How Much Would You Expect to Pay for the Most Basic Plate of Food?


Human Wrongs Watch

By World Food Programme, Nobel Peace Prize Laureate*

It’s something that many of us might take for granted. In New York State for example, ingredients for a simple meal – perhaps a soup or a simple stew – costs just 0.6 percent of someone’s income.

Contrast this with South Sudan, where a shopper would have to spend an astonishing 186 percent of their income to do the same.

Such a difference brings into sharp focus the huge inequalities at play between those people in developing countries and others in more prosperous parts of the world.

Conflict and climate change have long affected people’s ability to afford food across multiple countries, as they are driven from their land and livelihoods and left unable to produce or buy the produce they need to feed their families.

Now COVID-19 has added another layer to the challenges faced by most vulnerable groups, through increased unemployment, loss of remittances and weak economies that prevent countries offsetting the worst effects of the pandemic. Market-dependent groups in urban areas are increasingly at risk.

This, the third Cost of a Plate of Food report, highlights the impact of these factors on people’s access to affordable food. Sub-Saharan Africa in particular stands out, with 17 out of the top 20 countries in the report coming from this region. A high dependency on food imports and on informal labour are among the reasons for this.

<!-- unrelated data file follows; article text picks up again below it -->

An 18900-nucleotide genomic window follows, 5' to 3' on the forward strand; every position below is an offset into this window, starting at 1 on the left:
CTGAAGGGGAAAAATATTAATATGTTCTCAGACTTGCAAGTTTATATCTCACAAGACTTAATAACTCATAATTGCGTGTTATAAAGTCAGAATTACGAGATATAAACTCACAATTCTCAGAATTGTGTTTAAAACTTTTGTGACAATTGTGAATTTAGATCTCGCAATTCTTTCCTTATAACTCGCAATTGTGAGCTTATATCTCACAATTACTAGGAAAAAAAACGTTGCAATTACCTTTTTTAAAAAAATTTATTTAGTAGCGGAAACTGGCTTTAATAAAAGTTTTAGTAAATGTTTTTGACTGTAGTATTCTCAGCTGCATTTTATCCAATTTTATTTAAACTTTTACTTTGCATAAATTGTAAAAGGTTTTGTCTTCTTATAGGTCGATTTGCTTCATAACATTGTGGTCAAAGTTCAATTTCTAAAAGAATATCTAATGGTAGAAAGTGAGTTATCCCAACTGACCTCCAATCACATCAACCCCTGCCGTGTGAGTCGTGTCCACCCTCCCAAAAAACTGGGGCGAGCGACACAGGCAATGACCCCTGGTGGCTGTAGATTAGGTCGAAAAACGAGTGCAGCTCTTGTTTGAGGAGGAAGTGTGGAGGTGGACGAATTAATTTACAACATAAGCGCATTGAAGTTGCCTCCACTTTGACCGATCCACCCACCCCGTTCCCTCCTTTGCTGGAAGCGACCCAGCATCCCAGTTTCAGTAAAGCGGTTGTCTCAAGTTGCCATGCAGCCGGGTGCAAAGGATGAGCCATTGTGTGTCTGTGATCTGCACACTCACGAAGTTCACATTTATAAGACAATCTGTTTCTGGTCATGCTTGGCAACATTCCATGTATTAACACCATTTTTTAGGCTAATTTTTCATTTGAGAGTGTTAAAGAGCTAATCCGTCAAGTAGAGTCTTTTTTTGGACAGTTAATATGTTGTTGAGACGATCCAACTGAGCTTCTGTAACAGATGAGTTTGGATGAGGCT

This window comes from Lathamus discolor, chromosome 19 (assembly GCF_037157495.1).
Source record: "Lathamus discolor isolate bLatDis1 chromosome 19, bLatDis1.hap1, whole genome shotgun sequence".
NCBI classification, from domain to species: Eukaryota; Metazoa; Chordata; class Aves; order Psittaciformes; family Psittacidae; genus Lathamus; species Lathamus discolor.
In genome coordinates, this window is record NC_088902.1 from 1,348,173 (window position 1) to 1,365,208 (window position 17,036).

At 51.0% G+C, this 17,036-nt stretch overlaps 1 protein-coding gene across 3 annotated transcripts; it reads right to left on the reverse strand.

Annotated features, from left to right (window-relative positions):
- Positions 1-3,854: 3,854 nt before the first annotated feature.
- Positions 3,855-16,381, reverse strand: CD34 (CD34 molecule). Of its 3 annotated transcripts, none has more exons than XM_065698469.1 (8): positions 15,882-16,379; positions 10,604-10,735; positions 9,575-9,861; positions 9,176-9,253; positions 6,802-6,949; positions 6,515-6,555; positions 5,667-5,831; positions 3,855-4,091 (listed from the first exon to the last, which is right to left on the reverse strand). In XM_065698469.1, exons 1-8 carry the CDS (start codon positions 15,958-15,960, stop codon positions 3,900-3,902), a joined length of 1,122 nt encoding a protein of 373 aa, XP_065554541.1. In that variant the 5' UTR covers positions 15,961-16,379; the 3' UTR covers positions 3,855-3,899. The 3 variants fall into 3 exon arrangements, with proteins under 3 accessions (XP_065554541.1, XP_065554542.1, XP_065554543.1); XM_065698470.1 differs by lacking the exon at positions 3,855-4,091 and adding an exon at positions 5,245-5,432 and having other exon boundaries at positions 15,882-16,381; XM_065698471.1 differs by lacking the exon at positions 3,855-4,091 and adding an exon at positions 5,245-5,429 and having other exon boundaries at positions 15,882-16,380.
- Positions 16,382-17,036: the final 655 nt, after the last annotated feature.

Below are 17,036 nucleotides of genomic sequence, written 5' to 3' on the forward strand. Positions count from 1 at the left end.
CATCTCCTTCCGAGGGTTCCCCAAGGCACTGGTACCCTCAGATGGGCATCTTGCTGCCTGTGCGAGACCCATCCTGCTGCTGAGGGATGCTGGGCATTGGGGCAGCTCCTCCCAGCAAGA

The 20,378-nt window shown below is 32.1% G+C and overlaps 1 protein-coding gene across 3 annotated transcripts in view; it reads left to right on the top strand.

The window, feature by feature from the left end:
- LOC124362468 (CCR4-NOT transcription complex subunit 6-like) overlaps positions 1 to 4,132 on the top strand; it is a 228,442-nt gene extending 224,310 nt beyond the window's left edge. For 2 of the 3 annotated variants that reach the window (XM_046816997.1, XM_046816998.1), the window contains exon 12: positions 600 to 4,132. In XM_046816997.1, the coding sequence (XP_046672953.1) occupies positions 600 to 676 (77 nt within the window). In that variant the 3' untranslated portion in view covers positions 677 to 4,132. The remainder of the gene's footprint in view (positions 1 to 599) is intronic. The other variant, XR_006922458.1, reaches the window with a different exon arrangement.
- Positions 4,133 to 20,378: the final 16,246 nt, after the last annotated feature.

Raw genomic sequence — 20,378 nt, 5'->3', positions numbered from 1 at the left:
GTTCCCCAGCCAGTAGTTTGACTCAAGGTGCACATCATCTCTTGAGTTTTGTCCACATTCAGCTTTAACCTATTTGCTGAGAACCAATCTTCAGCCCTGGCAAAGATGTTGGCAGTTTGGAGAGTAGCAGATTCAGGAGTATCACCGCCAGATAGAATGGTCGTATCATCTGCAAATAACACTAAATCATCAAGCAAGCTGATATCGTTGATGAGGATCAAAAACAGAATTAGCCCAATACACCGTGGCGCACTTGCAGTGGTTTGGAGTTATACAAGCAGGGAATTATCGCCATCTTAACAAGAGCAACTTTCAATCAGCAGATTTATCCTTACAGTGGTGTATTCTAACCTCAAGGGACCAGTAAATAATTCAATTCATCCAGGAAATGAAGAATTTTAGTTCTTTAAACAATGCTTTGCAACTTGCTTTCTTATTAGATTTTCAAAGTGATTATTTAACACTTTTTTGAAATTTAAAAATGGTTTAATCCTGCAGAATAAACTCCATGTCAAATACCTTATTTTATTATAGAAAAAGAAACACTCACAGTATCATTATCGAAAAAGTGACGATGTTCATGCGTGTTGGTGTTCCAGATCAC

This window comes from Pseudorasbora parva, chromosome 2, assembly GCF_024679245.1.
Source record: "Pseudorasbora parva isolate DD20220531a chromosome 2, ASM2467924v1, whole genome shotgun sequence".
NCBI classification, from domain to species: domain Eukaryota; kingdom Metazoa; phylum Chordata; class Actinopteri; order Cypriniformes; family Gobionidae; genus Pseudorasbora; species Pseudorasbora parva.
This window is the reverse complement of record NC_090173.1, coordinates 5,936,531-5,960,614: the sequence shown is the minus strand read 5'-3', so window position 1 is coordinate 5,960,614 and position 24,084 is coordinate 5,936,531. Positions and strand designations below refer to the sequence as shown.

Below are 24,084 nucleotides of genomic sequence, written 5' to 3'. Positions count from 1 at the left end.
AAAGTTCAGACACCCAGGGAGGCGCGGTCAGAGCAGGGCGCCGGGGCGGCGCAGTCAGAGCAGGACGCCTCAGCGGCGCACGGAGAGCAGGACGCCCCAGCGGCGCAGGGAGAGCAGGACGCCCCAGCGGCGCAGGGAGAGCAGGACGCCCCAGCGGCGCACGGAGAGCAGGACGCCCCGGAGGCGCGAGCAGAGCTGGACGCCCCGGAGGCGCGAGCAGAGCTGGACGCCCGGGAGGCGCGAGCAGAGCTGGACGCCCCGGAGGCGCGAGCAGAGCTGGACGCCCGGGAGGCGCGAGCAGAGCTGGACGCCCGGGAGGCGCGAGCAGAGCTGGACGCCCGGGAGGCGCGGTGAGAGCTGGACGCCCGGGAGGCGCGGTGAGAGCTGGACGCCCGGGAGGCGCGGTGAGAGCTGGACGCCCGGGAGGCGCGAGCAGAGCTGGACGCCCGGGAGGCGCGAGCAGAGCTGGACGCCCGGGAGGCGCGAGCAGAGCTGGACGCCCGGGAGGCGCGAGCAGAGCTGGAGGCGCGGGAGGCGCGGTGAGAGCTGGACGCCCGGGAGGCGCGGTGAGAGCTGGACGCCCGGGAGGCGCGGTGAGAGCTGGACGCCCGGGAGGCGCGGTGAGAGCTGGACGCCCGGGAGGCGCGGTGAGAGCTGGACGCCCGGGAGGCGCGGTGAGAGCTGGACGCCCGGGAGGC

With more investment in the short term to support people from the fallout of COVID-19, and greater emphasis on building sustainable food systems in the long term as a foundation for access to affordable, nutritious food, we can break down the inequalities that underpin the results in this report.

Every day, the UN World Food Programme is on the frontlines in this effort, supporting governments in developing safety nets such as cash programmes that increase people’s purchasing power, working with retailers on fair pricing, flexing our huge procurement muscle to boost production and supply of food, and building resilience to climate extremes through community projects.

Our extensive work tackling hunger in conflict zones, and in promoting the links between food security, peace and stability, are gaining even greater global traction with the award of the Nobel Peace Prize to WFP in October 2020.

This report highlights the work that still needs to be done, with multiple pressures continuing to put affordable food beyond the reach of millions. Only when this changes can the goal of a zero hunger world truly be realized.

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